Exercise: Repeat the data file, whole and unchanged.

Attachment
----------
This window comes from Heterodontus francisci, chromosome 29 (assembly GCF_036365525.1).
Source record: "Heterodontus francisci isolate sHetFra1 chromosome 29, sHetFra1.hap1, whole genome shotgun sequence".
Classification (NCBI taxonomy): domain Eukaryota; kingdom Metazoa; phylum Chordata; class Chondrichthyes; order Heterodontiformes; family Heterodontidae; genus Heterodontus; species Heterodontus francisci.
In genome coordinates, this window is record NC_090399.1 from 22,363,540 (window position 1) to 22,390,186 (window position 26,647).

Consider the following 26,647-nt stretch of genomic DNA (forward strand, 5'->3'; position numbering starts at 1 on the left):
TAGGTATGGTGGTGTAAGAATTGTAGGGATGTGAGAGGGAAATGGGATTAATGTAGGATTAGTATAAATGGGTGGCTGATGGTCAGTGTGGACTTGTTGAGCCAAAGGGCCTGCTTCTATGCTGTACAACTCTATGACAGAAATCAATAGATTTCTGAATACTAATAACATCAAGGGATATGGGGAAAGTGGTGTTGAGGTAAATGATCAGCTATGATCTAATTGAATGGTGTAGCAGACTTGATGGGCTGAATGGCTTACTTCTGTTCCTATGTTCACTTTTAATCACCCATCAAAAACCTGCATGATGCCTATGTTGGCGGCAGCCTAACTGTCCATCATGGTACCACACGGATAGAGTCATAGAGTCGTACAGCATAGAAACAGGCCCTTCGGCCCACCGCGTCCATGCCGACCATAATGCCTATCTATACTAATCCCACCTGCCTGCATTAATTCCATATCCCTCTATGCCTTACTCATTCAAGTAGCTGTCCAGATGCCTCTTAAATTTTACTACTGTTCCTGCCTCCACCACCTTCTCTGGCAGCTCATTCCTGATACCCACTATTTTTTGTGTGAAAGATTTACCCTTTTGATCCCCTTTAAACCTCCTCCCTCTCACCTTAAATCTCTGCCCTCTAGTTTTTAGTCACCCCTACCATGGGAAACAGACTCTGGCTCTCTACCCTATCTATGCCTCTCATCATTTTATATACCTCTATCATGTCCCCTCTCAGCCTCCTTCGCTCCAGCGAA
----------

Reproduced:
This window comes from Heterodontus francisci, chromosome 29 (assembly GCF_036365525.1).
Source record: "Heterodontus francisci isolate sHetFra1 chromosome 29, sHetFra1.hap1, whole genome shotgun sequence".
Classification (NCBI taxonomy): domain Eukaryota; kingdom Metazoa; phylum Chordata; class Chondrichthyes; order Heterodontiformes; family Heterodontidae; genus Heterodontus; species Heterodontus francisci.
In genome coordinates, this window is record NC_090399.1 from 22,363,540 (window position 1) to 22,390,186 (window position 26,647).

Consider the following 26,647-nt stretch of genomic DNA (forward strand, 5'->3'; position numbering starts at 1 on the left):
TAGGTATGGTGGTGTAAGAATTGTAGGGATGTGAGAGGGAAATGGGATTAATGTAGGATTAGTATAAATGGGTGGCTGATGGTCAGTGTGGACTTGTTGAGCCAAAGGGCCTGCTTCTATGCTGTACAACTCTATGACAGAAATCAATAGATTTCTGAATACTAATAACATCAAGGGATATGGGGAAAGTGGTGTTGAGGTAAATGATCAGCTATGATCTAATTGAATGGTGTAGCAGACTTGATGGGCTGAATGGCTTACTTCTGTTCCTATGTTCACTTTTAATCACCCATCAAAAACCTGCATGATGCCTATGTTGGCGGCAGCCTAACTGTCCATCATGGTACCACACGGATAGAGTCATAGAGTCGTACAGCATAGAAACAGGCCCTTCGGCCCACCGCGTCCATGCCGACCATAATGCCTATCTATACTAATCCCACCTGCCTGCATTAATTCCATATCCCTCTATGCCTTACTCATTCAAGTAGCTGTCCAGATGCCTCTTAAATTTTACTACTGTTCCTGCCTCCACCACCTTCTCTGGCAGCTCATTCCTGATACCCACTATTTTTTGTGTGAAAGATTTACCCTTTTGATCCCCTTTAAACCTCCTCCCTCTCACCTTAAATCTCTGCCCTCTAGTTTTTAGTCACCCCTACCATGGGAAACAGACTCTGGCTCTCTACCCTATCTATGCCTCTCATCATTTTATATACCTCTATCATGTCCCCTCTCAGCCTCCTTCGCTCCAGCGAA